ARMS: Argent two Bars Gules over all an Apple Tree with seven branches fructed and eradicated Or.
CREST: On a Wreath of the Colours a Herdwick Ram's Head proper charged on the forehead with a Shearman's Hook Or.

Granted 2nd June 1926.

westmorland cc arms

The two red bars are from the arms of the de Lancaster family, Barons of Kendal. The stylised and distinctive apple tree is from the thirteenth-century seal of the Borough of Appleby.
The ram's head refers to the staple industry of the County, and the hook is like that in the unofficial arms of the Borough of Kendal.


ARMS: Per chevron barry wavy Vert and Argent and Purpure in base a Castle of three Towers of the second on a Chief Or between six Annulets two and one a Pale Sable thereon an Eagle displayed Ermine.
CREST: Out of a Coronet composed of four Wheat Ears and as many Acorns leaved set alternately upon a Rim Or a Stag's Head Gules; Mantled Vert doubled Argent.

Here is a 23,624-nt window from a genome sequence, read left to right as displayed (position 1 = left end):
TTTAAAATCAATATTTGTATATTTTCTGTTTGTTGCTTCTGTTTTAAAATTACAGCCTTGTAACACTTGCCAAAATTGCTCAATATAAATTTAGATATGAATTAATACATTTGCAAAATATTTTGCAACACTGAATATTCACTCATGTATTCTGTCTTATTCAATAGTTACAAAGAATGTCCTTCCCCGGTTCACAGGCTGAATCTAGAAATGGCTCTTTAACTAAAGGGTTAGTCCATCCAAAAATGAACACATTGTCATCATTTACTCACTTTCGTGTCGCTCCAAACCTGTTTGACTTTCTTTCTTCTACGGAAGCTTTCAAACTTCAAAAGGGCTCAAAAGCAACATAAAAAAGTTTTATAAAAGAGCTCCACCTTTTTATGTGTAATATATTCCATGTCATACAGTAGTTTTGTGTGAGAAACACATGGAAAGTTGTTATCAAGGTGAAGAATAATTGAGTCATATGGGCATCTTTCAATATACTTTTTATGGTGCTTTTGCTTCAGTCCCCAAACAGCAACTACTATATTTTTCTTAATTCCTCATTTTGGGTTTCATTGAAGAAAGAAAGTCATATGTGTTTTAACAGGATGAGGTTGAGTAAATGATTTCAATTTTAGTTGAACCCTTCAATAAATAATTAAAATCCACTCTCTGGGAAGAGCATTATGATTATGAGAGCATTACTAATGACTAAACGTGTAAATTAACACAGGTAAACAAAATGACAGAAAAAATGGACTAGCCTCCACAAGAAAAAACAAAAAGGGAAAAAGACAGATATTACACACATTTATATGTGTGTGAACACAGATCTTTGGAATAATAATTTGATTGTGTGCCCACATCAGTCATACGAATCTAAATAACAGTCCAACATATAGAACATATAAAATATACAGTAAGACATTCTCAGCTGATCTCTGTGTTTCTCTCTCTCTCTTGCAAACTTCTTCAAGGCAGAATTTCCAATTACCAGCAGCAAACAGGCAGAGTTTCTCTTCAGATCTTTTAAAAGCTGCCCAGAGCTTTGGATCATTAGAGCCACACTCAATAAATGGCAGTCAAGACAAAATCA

Motto 'AMOENITAS ET ANTIQUITAS' - Amenity and antiquity.
Granted 15th June 1959.

north westmorland rdc arms

No further information available. Any information appreciated.


ARMS: Argent two Barrulets Gules in chief a Water Bouget between two Escallops in fesse two Water Bougets and in base an Escallop Sable.
CREST: On a Wreath of the Colours issuant from the Battlements of a representation of a Pele Tower Argent masoned Sable a Damson Tree fructed proper.

Granted 20th December 1955.

south westmorland rdc arms

The two red bars are from the arms of the de Lancaster family, Barons of Kendal.
Pele towers are small fortified keeps or tower houses, built along the English and Scottish Borders, intended as watch towers where signal fires could be lit by the garrison to warn of approaching danger. The tree is a Westmorland damson, a member of the plum family. They grow mainly in and around the Lyth and Winster valleys, south-west of Kendal in the English Lake District. The orchards of the Lyth Valley are unique, surrounding each small farmstead and growing along every hedgerow in the valley. Damsons were not only eaten as fruit, but were used in the textile industry as a source of dye.
No further information available.

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